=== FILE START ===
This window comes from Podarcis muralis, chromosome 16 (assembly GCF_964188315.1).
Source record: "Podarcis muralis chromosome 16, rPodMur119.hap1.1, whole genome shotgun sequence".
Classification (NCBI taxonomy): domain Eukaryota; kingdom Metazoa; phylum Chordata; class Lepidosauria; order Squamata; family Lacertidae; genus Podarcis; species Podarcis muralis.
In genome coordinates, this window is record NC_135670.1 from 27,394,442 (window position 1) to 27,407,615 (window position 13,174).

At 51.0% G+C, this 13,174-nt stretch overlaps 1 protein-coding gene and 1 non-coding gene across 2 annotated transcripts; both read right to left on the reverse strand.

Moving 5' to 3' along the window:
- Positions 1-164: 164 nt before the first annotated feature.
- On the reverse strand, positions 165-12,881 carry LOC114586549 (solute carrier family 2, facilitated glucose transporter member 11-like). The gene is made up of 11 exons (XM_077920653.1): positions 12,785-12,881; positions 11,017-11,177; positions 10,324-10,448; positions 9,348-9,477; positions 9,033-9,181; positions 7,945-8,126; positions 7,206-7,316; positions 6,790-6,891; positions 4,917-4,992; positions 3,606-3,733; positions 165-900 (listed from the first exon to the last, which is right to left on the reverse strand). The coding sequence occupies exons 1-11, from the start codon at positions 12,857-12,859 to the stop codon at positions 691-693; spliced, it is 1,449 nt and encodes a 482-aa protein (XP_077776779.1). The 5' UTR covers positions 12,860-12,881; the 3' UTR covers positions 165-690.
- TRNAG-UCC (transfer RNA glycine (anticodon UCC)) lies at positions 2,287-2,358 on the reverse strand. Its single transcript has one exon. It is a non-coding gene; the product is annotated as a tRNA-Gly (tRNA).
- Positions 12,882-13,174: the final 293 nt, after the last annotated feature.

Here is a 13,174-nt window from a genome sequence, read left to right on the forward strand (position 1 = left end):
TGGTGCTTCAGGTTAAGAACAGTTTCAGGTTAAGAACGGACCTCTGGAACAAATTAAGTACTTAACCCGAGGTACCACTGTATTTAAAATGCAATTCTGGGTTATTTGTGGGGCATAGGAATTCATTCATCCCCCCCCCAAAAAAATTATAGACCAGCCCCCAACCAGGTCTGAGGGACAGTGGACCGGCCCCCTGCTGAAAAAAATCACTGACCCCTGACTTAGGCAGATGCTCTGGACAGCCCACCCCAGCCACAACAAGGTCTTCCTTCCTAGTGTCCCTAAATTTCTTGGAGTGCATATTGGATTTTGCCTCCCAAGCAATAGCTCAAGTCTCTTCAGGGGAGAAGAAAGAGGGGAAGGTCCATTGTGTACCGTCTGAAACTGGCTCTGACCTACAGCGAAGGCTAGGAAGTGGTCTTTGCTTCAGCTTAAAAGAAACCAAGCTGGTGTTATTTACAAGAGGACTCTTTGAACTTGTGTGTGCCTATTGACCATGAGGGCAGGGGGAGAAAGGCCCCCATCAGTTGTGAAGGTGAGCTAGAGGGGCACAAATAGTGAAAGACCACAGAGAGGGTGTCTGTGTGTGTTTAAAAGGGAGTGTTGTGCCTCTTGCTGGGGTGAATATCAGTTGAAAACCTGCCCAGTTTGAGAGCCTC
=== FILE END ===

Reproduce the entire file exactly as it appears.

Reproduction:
This window comes from Podarcis muralis, chromosome 16 (assembly GCF_964188315.1).
Source record: "Podarcis muralis chromosome 16, rPodMur119.hap1.1, whole genome shotgun sequence".
Classification (NCBI taxonomy): domain Eukaryota; kingdom Metazoa; phylum Chordata; class Lepidosauria; order Squamata; family Lacertidae; genus Podarcis; species Podarcis muralis.
In genome coordinates, this window is record NC_135670.1 from 27,394,442 (window position 1) to 27,407,615 (window position 13,174).

At 51.0% G+C, this 13,174-nt stretch overlaps 1 protein-coding gene and 1 non-coding gene across 2 annotated transcripts; both read right to left on the reverse strand.

Moving 5' to 3' along the window:
- Positions 1-164: 164 nt before the first annotated feature.
- On the reverse strand, positions 165-12,881 carry LOC114586549 (solute carrier family 2, facilitated glucose transporter member 11-like). The gene is made up of 11 exons (XM_077920653.1): positions 12,785-12,881; positions 11,017-11,177; positions 10,324-10,448; positions 9,348-9,477; positions 9,033-9,181; positions 7,945-8,126; positions 7,206-7,316; positions 6,790-6,891; positions 4,917-4,992; positions 3,606-3,733; positions 165-900 (listed from the first exon to the last, which is right to left on the reverse strand). The coding sequence occupies exons 1-11, from the start codon at positions 12,857-12,859 to the stop codon at positions 691-693; spliced, it is 1,449 nt and encodes a 482-aa protein (XP_077776779.1). The 5' UTR covers positions 12,860-12,881; the 3' UTR covers positions 165-690.
- TRNAG-UCC (transfer RNA glycine (anticodon UCC)) lies at positions 2,287-2,358 on the reverse strand. Its single transcript has one exon. It is a non-coding gene; the product is annotated as a tRNA-Gly (tRNA).
- Positions 12,882-13,174: the final 293 nt, after the last annotated feature.

Here is a 13,174-nt window from a genome sequence, read left to right on the forward strand (position 1 = left end):
TGGTGCTTCAGGTTAAGAACAGTTTCAGGTTAAGAACGGACCTCTGGAACAAATTAAGTACTTAACCCGAGGTACCACTGTATTTAAAATGCAATTCTGGGTTATTTGTGGGGCATAGGAATTCATTCATCCCCCCCCCAAAAAAATTATAGACCAGCCCCCAACCAGGTCTGAGGGACAGTGGACCGGCCCCCTGCTGAAAAAAATCACTGACCCCTGACTTAGGCAGATGCTCTGGACAGCCCACCCCAGCCACAACAAGGTCTTCCTTCCTAGTGTCCCTAAATTTCTTGGAGTGCATATTGGATTTTGCCTCCCAAGCAATAGCTCAAGTCTCTTCAGGGGAGAAGAAAGAGGGGAAGGTCCATTGTGTACCGTCTGAAACTGGCTCTGACCTACAGCGAAGGCTAGGAAGTGGTCTTTGCTTCAGCTTAAAAGAAACCAAGCTGGTGTTATTTACAAGAGGACTCTTTGAACTTGTGTGTGCCTATTGACCATGAGGGCAGGGGGAGAAAGGCCCCCATCAGTTGTGAAGGTGAGCTAGAGGGGCACAAATAGTGAAAGACCACAGAGAGGGTGTCTGTGTGTGTTTAAAAGGGAGTGTTGTGCCTCTTGCTGGGGTGAATATCAGTTGAAAACCTGCCCAGTTTGAGAGCCTC